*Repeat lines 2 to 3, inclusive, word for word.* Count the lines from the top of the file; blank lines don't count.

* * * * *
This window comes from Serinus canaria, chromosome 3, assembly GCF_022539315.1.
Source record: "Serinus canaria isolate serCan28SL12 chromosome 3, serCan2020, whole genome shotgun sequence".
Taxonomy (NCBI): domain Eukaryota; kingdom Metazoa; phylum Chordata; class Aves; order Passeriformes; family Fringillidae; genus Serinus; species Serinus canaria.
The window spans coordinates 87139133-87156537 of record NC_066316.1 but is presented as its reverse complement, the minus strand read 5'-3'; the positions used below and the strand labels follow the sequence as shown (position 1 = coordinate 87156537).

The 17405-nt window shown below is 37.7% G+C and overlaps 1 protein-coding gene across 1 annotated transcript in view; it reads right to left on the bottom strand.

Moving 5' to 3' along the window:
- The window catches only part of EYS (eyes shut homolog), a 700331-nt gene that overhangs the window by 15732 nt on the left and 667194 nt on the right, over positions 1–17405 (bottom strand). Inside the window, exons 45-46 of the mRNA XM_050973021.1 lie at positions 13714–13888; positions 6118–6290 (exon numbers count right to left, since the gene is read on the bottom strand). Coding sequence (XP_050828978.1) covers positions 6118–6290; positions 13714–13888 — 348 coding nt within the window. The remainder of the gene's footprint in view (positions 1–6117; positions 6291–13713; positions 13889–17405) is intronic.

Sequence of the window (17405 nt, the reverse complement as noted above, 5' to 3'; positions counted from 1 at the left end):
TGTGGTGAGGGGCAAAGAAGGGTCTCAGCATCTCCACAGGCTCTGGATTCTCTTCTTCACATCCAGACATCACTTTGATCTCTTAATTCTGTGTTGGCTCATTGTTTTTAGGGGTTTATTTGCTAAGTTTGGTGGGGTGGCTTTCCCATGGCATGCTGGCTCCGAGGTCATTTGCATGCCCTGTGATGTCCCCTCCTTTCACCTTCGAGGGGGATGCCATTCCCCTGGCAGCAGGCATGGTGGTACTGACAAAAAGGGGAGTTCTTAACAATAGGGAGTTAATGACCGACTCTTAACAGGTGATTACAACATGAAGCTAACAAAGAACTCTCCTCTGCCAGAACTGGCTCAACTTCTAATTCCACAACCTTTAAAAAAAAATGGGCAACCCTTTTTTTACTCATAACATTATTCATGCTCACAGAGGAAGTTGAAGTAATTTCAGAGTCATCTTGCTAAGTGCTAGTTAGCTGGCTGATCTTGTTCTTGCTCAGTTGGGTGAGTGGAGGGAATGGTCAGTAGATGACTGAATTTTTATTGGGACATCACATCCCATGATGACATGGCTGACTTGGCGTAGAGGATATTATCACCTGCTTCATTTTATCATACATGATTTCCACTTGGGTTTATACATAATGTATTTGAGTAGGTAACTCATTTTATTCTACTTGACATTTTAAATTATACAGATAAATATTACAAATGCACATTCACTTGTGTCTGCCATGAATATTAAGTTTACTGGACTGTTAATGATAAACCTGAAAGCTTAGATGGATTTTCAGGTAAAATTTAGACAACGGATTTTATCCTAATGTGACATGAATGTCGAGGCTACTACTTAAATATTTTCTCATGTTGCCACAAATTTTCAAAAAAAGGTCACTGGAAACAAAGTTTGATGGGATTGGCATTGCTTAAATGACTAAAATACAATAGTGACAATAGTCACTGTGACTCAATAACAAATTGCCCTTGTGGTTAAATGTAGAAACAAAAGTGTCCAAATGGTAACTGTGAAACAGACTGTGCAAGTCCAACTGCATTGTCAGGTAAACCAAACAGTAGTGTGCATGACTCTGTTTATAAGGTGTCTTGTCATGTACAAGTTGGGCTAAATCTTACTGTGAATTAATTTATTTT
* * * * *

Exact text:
Source record: "Serinus canaria isolate serCan28SL12 chromosome 3, serCan2020, whole genome shotgun sequence".
Taxonomy (NCBI): domain Eukaryota; kingdom Metazoa; phylum Chordata; class Aves; order Passeriformes; family Fringillidae; genus Serinus; species Serinus canaria.